The couple of times I've gone into Dunkin's (as it's now trying to rebrand itself officially) in the last 2 decades, I've come away with the impression that they don't even do that much anymore. I don't see that there's even room for a table to glaze and decorate anymore. Do donuts just come in all pre-filled and room temperature ready to put out? Like the Krispy Kremes at the convenience store?

There is still a good donut place in our town, but I imagine even they aren't actually scratch-making anything. It's just fresher than Dunkin's. Meanwhile I'm pretty sure the baker my parents went to in the '70s and '80s hand-made everything in his shop from scratch from donuts to birthday cakes.

* - Hey Millennials, here's some trivia: I remember the woman who made the donuts was about 23 or 24, and that she and her husband, who drove forklift as I recall, and with whom she owned a house, had managed to save enough in their water jug full of change to go on vacation in the Caribbean. Just sayin'.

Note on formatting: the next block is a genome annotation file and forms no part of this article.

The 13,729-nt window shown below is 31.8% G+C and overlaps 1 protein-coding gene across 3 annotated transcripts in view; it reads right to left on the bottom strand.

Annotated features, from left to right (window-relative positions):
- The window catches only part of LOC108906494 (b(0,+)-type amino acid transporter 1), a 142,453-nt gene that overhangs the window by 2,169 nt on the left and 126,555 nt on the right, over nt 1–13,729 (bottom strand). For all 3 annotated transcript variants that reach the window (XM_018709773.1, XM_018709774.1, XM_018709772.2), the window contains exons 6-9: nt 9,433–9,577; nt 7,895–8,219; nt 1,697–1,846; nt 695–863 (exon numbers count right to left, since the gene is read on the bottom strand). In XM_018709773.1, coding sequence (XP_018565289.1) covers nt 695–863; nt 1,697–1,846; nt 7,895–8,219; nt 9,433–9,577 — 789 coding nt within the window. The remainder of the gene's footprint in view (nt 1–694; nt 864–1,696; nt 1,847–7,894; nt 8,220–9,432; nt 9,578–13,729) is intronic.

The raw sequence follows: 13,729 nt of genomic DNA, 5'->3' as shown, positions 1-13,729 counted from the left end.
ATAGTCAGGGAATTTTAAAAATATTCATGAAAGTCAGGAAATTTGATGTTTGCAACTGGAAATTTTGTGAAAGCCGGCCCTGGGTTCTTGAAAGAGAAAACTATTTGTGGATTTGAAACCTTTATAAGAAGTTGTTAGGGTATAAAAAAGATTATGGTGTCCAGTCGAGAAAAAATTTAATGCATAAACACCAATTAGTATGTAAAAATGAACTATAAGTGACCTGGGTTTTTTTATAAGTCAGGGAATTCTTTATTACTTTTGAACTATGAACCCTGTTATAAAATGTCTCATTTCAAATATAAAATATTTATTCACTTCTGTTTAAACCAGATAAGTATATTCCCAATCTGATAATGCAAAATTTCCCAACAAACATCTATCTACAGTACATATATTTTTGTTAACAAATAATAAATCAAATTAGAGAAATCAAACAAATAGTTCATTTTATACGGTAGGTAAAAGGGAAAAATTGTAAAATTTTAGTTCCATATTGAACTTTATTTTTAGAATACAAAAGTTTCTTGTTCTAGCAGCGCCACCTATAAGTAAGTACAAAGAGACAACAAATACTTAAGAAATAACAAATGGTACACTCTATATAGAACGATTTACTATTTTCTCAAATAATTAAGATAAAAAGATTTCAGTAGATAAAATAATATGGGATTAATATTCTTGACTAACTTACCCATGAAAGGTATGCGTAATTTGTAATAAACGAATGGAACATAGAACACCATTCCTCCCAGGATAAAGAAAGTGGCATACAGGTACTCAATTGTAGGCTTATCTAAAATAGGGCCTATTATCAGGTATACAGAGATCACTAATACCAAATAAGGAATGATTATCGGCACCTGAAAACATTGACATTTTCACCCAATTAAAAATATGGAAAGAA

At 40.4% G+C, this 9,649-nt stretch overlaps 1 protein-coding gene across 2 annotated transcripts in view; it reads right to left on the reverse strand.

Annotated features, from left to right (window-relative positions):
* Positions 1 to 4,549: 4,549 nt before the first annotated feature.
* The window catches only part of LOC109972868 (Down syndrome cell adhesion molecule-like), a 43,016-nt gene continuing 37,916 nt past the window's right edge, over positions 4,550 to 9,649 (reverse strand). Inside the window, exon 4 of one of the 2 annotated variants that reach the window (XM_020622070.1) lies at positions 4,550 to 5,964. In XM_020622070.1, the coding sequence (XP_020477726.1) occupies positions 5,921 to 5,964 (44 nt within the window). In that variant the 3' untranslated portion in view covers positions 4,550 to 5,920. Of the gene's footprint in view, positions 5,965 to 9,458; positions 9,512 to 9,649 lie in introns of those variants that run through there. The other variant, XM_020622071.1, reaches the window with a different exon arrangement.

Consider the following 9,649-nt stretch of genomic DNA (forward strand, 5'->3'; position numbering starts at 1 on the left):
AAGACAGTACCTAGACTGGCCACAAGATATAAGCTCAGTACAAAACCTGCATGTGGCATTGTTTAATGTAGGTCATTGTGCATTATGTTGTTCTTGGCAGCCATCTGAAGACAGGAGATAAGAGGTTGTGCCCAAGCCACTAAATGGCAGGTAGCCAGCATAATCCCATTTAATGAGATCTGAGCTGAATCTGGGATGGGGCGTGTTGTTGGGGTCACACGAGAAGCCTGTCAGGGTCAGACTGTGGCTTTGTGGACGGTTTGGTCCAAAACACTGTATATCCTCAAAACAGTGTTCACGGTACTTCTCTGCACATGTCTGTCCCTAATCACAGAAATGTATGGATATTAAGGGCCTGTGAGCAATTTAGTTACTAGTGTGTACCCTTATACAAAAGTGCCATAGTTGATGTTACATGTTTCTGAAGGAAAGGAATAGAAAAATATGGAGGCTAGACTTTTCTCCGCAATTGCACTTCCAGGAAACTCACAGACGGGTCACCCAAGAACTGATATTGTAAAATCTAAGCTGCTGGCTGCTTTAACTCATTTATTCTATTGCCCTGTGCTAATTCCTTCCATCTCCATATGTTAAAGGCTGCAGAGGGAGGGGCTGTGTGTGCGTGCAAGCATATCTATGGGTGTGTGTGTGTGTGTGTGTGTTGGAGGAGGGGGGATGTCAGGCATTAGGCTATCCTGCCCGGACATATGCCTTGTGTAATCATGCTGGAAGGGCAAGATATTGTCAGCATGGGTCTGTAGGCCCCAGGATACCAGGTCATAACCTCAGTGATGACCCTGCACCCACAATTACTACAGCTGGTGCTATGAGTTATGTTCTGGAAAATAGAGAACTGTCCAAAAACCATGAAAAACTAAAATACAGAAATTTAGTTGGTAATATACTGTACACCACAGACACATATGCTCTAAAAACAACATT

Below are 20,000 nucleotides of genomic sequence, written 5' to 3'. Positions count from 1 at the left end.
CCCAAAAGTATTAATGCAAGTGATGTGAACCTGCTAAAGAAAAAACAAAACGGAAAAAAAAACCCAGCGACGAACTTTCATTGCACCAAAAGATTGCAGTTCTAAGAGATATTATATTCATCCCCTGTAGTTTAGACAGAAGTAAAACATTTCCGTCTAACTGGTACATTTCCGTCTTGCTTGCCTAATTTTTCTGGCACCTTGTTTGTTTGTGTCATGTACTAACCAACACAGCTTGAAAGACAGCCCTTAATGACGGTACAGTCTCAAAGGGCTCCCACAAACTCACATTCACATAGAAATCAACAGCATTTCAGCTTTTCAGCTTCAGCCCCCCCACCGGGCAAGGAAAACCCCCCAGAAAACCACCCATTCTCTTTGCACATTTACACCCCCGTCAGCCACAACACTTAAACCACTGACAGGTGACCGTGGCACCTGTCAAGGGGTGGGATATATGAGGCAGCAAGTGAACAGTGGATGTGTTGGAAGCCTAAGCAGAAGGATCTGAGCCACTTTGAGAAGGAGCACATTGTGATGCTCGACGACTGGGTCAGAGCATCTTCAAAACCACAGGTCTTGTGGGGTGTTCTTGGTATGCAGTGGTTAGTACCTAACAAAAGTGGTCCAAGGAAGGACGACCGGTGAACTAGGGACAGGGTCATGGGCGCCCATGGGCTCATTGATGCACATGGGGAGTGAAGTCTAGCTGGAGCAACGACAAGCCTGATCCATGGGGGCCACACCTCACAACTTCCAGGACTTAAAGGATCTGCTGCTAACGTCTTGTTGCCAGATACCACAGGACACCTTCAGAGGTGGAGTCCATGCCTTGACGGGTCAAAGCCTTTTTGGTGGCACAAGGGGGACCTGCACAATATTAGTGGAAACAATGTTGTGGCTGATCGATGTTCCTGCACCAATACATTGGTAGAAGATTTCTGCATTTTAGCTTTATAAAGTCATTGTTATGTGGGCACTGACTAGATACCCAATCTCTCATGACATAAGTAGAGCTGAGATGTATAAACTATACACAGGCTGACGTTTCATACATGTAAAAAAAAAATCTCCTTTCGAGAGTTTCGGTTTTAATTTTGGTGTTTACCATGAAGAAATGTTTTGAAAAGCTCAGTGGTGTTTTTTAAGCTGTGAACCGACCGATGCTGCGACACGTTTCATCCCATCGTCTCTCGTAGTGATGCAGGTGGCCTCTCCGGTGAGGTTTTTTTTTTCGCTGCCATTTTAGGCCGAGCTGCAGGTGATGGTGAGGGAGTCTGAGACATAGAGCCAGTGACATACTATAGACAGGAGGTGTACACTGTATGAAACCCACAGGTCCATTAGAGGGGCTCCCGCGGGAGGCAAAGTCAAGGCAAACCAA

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Antique Desk And Its Dazor Task Lamp

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This just made me unreasonably happy today, so I am gonna have to share it.

A couple of years ago we found an antique drafting table for pretty cheap money at a local shop, I think we maybe paid $200 or so for it. It had been used and taken very good care of for...80 years? Maybe more? It had a Kilroy on it. So we snatched it and replaced Natalie's less beautiful portable drafting table with it. It's a real monster, like 48" x 36", and great shape, well built, though it does have quite a twist to it. It'll last Natalie forever.

Since then, one problem she's had was getting an adequate task light. She had a plastic fluorescent arm-light, but it was nowhere near long enough to cover the new desk. And, you know face it, it looked like junk.